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Serving: Central

Delta Council active in support of farms

What began in 1935 with a gathering of about two dozen Delta leaders interested in helping the region survive the post-Depression era has evolved into a political force respected throughout the Delta and beyond.

The aim of the organization was simple, according to current Delta Council leaders, focus on those priorities which could not be addressed by local, state, or federal efforts. Specifically, the organization set out to aggressively pursue three areas of priority: the improvement of highways, the development of flood control and drainage, and the regional emphasis on the economic future of agriculture in the arenas of policy and new production technologies.”

Despite the more than six decades that have passed since that first Delta Council meeting, much of the group's priorities are the same. At the group's 66th annual meeting in Cleveland, Miss., recently, vice presidents Milton Parrish and Bill Litton provided attendees with a rundown of Delta Council's activities during the past 12 months.

At the forefront of Delta Council's work is a concerted effort to ensure funding for government farm programs, conservation initiatives, and agricultural research.

“Delta Council is working with congressional leaders and USDA officials to emphasize the urgency of enacting provisions for the current season, similar to those adopted by the Congress at the end of the 1999 and 2000 crop seasons,” Litton says.

“The third consecutive year of low commodity prices, combined with comparatively soft export sales has brought about an extremely fragile financial condition in Delta agriculture,” Litton says. “Production loans are stretched to their limit and the allied agricultural supply businesses are becoming extremely nervous with the financial condition of farmers' ability to meet their financial obligations.”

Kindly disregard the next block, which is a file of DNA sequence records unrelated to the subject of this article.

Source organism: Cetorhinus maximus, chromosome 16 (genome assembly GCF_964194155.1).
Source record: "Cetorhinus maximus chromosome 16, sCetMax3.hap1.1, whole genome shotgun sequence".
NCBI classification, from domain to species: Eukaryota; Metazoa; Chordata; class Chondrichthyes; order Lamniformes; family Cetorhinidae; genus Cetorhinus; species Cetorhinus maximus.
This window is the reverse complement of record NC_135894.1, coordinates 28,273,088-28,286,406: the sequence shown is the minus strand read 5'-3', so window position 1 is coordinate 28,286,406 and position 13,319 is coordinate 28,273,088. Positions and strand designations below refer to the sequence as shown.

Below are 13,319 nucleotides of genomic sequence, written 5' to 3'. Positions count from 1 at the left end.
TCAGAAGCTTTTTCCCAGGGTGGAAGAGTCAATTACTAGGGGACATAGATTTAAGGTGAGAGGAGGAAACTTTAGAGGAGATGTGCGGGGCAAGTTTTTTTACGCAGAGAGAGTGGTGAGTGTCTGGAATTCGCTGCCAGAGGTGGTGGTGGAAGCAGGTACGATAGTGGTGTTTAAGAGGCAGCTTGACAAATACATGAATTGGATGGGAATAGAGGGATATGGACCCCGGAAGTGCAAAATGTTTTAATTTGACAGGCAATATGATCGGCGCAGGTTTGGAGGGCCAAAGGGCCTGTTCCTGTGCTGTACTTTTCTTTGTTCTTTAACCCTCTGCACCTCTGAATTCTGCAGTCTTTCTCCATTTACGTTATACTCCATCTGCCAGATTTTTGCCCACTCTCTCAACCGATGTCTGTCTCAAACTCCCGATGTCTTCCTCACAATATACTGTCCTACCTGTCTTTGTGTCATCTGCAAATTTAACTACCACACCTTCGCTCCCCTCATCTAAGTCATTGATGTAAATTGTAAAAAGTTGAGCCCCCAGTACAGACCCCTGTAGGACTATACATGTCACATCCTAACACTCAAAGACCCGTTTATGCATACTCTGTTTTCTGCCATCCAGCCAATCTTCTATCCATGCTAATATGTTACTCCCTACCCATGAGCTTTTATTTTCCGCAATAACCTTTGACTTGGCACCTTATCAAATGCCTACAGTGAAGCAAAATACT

Parrish says, “In a recent meeting of farm policy leaders of Delta Council, Delta farm operators expressed grave concern over the condition of the Delta farm economy. They urged the officers of Delta Council to communicate the seriousness of this condition to the administration and the Congress. Most critical to an effective farm program is adequate federal budget authority so that appropriate congressional committees can write a reasonable and responsible farm policy.”

To that end, Delta Council is putting its might behind proposals to increase the budget baseline for government agricultural programs. Specifically, the group is endorsing a proposal for farm legislation to be enacted in 2002 that would include necessary income safety nets and commodity marketing tools to sustain production agriculture through periods of soft export sales and extremely low commodity prices.

Delta Council has also joined with other commodity groups to urge USDA to take steps to insure that emergency market loss assistance would be implemented during the 2001 crop season, rather than waiting until after the actual harvest of the crop to administer program funds.

In addition to its support of an economic safety net for farmers, the group puts a high priority on securing funding for agricultural research and technology.

Delta Council has requested that Congress expand and accelerate research in cotton breeding and variety development, establish a soybean breeding program, provide additional funding for the boll weevil eradication program, construct a Delta Center for Technology Transfer, and develop a $2.6 million fish disease program, all in Stoneville, Miss.

Parrish says, “A major fish health research initiative has been identified as the highest priority for Delta Council's catfish research agenda.” The program is needed, he says, to strengthen fish diagnostics, preventive health and disease treatment processes that are fundamental to the future profitability of catfish farming.

On the catfish front, Delta Council is also coordinating with other groups to persuade the U.S. Fish and Wildlife Service to take timely and decisive action to confront the economic losses to catfish production caused by invasive waterfowl species, especially cormorants.

Parrish says, “These predators have been documented to eat up to 3.5 pounds of fish per day, while preying on commercial catfish operations. With literally thousands of cormorants and pelicans preying on Delta catfish operations in a single day, estimated losses are projected to be in excess of 3,000 pounds of fish per day on some individual farming operations during peak periods.”


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